It might well be a safe anchorage, but it's a hell of a deep valley to
get in and out of. Bad enough in a modern vehicle on a good road. I'd
hate to be trying to get a pack animal loaded with silver down there.
Also, not wishing to deny your local knowledge, but Bideford seems to
be an okay harbour, as does Watchet. If we're talking Roman, then I
suppose Langport, although that's quite far inland. And does anyone
have any numbers on how far upstream the Taw and Torridge were
On Wed 28 May, Trevor Dunkerley wrote:
> That's interesting, Local tradition here in Combe Martin (probably the only
> safe anchorage between Bristol and Cornwall) talks of Phoenician traders,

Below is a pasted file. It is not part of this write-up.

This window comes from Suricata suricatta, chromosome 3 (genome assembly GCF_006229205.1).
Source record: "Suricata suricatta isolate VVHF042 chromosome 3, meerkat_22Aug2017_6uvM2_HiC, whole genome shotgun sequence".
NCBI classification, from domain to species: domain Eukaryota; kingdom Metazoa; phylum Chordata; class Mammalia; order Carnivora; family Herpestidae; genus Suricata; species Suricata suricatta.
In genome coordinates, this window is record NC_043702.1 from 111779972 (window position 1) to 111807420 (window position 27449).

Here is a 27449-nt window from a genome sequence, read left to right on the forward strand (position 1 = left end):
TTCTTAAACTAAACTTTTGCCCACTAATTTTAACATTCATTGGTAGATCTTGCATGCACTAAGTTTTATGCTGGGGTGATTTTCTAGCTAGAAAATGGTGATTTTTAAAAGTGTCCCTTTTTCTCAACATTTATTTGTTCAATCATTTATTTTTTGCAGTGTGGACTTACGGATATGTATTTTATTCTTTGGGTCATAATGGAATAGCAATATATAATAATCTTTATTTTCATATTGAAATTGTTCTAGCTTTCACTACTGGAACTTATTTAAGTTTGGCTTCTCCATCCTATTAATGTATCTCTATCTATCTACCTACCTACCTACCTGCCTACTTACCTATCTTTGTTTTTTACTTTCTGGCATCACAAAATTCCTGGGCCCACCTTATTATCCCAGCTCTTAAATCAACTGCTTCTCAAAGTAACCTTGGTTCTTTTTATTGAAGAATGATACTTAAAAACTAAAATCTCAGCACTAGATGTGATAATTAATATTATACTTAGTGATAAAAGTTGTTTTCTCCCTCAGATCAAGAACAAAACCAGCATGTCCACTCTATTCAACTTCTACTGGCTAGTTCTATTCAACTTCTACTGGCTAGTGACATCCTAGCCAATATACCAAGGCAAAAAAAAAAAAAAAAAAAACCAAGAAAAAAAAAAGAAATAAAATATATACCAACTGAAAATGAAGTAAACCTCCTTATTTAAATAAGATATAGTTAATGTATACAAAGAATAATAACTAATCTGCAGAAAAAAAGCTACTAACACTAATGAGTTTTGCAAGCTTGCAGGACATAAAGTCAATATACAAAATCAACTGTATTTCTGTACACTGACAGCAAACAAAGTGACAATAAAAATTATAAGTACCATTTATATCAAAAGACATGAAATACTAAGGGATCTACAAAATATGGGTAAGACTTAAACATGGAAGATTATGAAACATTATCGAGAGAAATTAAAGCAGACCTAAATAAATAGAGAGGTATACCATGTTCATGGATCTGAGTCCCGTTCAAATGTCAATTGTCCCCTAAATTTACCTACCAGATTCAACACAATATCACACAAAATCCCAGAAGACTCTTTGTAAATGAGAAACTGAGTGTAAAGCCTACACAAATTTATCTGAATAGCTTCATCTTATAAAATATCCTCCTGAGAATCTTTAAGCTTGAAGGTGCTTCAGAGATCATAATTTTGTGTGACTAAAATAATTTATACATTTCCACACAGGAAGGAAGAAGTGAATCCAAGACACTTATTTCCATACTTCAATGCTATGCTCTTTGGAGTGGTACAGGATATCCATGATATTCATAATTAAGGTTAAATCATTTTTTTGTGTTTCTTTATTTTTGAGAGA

> and a series of rock cut steps from the anchorage are still called 'the
> Phoenician steps'.
> Oral tradition here always relates the traders with silver from the Combe
> Martin mines - I wonder!
> Kindest regards,
> ----- Original Message -----
> From: "Doug Weller" <[log in to unmask]>
> To: <[log in to unmask]>
> Sent: Wednesday, May 28, 2003 12:01 AM
> Subject: Re: Forget pagans, what about Bristol?
> > Andrew Smith said:
> > > I know my memory is not as good as it used to be, Edwin, but I think
> > > Boyle from the museum in Bristol did reply, some time ago.
> > > I think she said that the extant works are 18th century.
> > > The local tradition is that the Phoenicians first made a harbour there,
> > > and
> > > it seems to be reasonably well attested that Sea Mills equates to the
> > > Roman
> > > Abonae.
> > I wonder how such a local tradition arose? My guess would be some early
> > antiguarian. I doubt that it goes back to pre-Roman times. :-)
> > Doug
Just a layman
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